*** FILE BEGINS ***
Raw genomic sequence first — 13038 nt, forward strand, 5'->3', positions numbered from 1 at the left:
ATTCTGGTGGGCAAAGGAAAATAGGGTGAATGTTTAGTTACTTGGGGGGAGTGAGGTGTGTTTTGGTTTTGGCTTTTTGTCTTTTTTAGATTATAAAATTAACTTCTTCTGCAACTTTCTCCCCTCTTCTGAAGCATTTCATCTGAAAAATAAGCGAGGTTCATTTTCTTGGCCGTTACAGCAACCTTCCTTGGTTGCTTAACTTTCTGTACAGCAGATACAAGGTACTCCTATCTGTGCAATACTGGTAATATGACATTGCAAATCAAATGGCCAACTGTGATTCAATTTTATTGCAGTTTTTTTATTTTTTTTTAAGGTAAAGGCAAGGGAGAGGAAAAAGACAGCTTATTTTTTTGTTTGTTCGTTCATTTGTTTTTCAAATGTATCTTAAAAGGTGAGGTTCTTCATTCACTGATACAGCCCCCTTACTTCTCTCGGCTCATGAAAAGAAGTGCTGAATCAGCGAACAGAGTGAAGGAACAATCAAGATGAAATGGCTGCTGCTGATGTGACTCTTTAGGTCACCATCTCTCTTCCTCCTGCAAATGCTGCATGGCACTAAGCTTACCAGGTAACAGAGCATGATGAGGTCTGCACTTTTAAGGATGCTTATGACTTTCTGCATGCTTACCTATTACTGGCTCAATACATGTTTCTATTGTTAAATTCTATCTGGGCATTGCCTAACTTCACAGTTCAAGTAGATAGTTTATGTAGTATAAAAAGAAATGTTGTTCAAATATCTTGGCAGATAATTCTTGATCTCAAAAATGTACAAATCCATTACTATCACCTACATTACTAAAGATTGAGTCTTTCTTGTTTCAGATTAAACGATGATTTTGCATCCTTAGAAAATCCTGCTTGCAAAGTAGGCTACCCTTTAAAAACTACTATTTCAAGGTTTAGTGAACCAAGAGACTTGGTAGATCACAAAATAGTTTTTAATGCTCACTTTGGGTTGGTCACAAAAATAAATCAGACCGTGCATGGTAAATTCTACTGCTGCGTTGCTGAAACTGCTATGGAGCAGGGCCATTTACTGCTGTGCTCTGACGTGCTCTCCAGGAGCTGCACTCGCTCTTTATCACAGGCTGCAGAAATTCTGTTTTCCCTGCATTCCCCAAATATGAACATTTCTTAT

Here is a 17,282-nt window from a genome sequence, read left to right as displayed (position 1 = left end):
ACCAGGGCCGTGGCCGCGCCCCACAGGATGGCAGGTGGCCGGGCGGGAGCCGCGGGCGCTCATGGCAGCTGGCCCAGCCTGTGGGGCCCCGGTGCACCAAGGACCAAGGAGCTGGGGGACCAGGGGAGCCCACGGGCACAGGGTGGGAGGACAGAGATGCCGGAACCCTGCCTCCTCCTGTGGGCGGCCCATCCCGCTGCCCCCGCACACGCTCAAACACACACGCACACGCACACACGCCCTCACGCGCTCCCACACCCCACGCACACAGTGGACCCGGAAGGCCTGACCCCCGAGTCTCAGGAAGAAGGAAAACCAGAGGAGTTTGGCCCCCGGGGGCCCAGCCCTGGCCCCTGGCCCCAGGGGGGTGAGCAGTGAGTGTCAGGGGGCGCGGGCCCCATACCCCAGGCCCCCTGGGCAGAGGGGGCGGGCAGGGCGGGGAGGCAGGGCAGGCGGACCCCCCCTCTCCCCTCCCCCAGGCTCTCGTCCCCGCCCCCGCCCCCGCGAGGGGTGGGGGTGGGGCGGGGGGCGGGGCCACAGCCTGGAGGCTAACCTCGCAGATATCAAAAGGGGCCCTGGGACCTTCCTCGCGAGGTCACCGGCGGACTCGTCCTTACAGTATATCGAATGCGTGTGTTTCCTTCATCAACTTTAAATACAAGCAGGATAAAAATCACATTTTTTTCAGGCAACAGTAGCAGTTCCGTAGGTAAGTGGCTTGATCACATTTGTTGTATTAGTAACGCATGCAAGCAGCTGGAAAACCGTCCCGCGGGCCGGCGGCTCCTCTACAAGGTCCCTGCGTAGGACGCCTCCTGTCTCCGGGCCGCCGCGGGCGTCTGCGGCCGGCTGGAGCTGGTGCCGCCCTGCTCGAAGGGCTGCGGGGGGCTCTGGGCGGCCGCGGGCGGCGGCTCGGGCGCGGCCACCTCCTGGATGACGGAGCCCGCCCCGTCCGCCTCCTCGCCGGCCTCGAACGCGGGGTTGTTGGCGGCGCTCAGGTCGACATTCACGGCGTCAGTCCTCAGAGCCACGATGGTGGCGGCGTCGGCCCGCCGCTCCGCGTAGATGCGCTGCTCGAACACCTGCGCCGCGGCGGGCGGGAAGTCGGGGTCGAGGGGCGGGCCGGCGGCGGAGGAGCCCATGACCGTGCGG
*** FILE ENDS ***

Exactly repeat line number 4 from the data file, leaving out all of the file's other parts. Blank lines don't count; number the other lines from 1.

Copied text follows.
ACCAGGGCCGTGGCCGCGCCCCACAGGATGGCAGGTGGCCGGGCGGGAGCCGCGGGCGCTCATGGCAGCTGGCCCAGCCTGTGGGGCCCCGGTGCACCAAGGACCAAGGAGCTGGGGGACCAGGGGAGCCCACGGGCACAGGGTGGGAGGACAGAGATGCCGGAACCCTGCCTCCTCCTGTGGGCGGCCCATCCCGCTGCCCCCGCACACGCTCAAACACACACGCACACGCACACACGCCCTCACGCGCTCCCACACCCCACGCACACAGTGGACCCGGAAGGCCTGACCCCCGAGTCTCAGGAAGAAGGAAAACCAGAGGAGTTTGGCCCCCGGGGGCCCAGCCCTGGCCCCTGGCCCCAGGGGGGTGAGCAGTGAGTGTCAGGGGGCGCGGGCCCCATACCCCAGGCCCCCTGGGCAGAGGGGGCGGGCAGGGCGGGGAGGCAGGGCAGGCGGACCCCCCCTCTCCCCTCCCCCAGGCTCTCGTCCCCGCCCCCGCCCCCGCGAGGGGTGGGGGTGGGGCGGGGGGCGGGGCCACAGCCTGGAGGCTAACCTCGCAGATATCAAAAGGGGCCCTGGGACCTTCCTCGCGAGGTCACCGGCGGACTCGTCCTTACAGTATATCGAATGCGTGTGTTTCCTTCATCAACTTTAAATACAAGCAGGATAAAAATCACATTTTTTTCAGGCAACAGTAGCAGTTCCGTAGGTAAGTGGCTTGATCACATTTGTTGTATTAGTAACGCATGCAAGCAGCTGGAAAACCGTCCCGCGGGCCGGCGGCTCCTCTACAAGGTCCCTGCGTAGGACGCCTCCTGTCTCCGGGCCGCCGCGGGCGTCTGCGGCCGGCTGGAGCTGGTGCCGCCCTGCTCGAAGGGCTGCGGGGGGCTCTGGGCGGCCGCGGGCGGCGGCTCGGGCGCGGCCACCTCCTGGATGACGGAGCCCGCCCCGTCCGCCTCCTCGCCGGCCTCGAACGCGGGGTTGTTGGCGGCGCTCAGGTCGACATTCACGGCGTCAGTCCTCAGAGCCACGATGGTGGCGGCGTCGGCCCGCCGCTCCGCGTAGATGCGCTGCTCGAACACCTGCGCCGCGGCGGGCGGGAAGTCGGGGTCGAGGGGCGGGCCGGCGGCGGAGGAGCCCATGACCGTGCGG